One of the main complaints I hear from my students is “I can’t write three to five pages!”

Well, no.  Not the way most of them write.  Most of what I see coming into my class is no more fleshed out than an outline, not really an essay.  So, what’s the secret?  The secret is in thorough development.

Development is actually really simple.  It’s a paragraph level writing tool, unlike focus and organization, which are more overall tools.  Good development is made up of claims, evidence, and elaboration.

Your claim is your paragraph’s topic sentence.  For that, you need to go back to your thesis statement–your overall clam with reasons.  Those reasons form the topic sentences for the main body paragraphs.  You may have a subclaim or two to flesh out, but your main topic sentence is one of the reasons listed in your thesis statement.  Start your paragraph with a sentence or two making your claims.  Then, you move on to your evidence.

So, what kind of evidence do you need?  That depends.  There’s hard evidence, and soft evidence.  Hard evidence consists of facts, figures, and statistics.  Basically, you find a lot of this either by having a lot of technical knowledge on the topic you’re writing about, or you do research to find it (more on finding reliable sources in a future post).  Soft evidence is anecdotes–stories from your experience, or from other people’s.  Hypothetical examples also fit in soft evidence.  Most of the time, you’ll need both kinds of evidence to truly convince your readers.  You’ll need about three to six sentences of hard or soft evidence per paragraph (and it’s best to combine both).  Then, you elaborate on your evidence.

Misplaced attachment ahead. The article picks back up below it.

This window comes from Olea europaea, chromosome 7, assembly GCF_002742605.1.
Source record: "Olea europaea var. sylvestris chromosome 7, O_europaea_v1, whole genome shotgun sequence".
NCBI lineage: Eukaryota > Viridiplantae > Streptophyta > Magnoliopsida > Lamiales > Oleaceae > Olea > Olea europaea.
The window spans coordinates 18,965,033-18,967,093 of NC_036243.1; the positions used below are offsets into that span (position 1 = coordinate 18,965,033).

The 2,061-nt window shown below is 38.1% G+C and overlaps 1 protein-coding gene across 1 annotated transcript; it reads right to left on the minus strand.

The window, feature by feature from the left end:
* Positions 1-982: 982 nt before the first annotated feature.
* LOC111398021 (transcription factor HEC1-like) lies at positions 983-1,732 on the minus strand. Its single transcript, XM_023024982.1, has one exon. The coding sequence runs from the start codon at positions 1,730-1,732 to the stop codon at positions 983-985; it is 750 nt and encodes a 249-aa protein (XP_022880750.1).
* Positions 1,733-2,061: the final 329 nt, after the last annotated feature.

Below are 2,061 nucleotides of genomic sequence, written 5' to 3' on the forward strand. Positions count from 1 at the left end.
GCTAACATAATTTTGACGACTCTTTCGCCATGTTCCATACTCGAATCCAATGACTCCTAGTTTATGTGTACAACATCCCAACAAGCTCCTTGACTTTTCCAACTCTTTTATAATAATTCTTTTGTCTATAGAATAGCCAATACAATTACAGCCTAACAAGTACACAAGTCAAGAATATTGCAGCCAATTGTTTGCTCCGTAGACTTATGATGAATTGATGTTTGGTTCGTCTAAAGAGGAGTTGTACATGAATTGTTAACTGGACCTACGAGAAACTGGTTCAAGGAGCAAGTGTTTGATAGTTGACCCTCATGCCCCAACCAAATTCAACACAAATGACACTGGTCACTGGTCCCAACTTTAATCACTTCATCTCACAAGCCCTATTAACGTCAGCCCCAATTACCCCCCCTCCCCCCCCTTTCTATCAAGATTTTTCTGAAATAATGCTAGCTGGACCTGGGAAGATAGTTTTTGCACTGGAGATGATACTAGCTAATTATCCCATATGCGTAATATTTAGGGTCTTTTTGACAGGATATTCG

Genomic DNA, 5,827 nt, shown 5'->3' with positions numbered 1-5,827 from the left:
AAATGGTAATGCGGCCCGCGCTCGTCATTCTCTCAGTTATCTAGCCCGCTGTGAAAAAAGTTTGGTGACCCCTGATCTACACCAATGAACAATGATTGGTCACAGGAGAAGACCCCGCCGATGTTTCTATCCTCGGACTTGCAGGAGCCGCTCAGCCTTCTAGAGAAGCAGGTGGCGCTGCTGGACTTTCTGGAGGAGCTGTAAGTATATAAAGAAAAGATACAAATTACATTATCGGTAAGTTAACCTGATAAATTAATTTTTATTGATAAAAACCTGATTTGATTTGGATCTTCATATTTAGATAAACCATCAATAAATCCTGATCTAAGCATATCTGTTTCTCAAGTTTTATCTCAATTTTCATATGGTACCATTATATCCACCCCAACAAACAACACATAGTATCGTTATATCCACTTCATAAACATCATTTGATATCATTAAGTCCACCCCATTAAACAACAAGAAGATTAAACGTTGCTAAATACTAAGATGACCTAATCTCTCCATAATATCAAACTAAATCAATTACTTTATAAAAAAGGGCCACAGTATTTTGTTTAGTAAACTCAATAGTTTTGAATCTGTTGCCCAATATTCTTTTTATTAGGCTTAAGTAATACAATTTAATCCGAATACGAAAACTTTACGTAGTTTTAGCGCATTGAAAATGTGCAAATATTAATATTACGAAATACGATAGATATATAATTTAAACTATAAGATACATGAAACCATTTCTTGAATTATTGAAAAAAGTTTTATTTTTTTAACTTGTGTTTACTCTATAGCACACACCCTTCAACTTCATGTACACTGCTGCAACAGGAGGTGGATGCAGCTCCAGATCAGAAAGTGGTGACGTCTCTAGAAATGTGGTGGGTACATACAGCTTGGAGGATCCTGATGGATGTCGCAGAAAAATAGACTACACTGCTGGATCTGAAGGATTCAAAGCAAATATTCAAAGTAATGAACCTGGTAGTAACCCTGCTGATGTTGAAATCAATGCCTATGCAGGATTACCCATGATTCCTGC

What do I mean by elaborate on the evidence?  Well, how often do you say something to someone else that you think proves a point, only to have them come to a completely different conclusion?  You can easily avoid that in writing by explaining, in eight to ten sentences interspersed between your evidence, exactly how your bits of evidence illustrate the initial claim you made in your paragraph’s topic sentence.  Walk your readers through the logic chain that you see connecting your evidence to your claims.

So, altogether, each paragraph will have between one and three sentences of claim, three to six sentences of evidence, and six to ten sentences of elaboration on your evidence.  Do you see a pattern?  You need approximately twice as much evidence as claim, and about twice as much elaboration as evidence.  Each paragraph needs between ten and twenty sentences.

That means a single paragraph will be at least half to three quarters of a page long, double-spaced.  And with full development on three main points, you’ve got a much stronger paper that meets the minimum requirement easily, if you’re writing for a class, and clearly makes your point even if you’re not.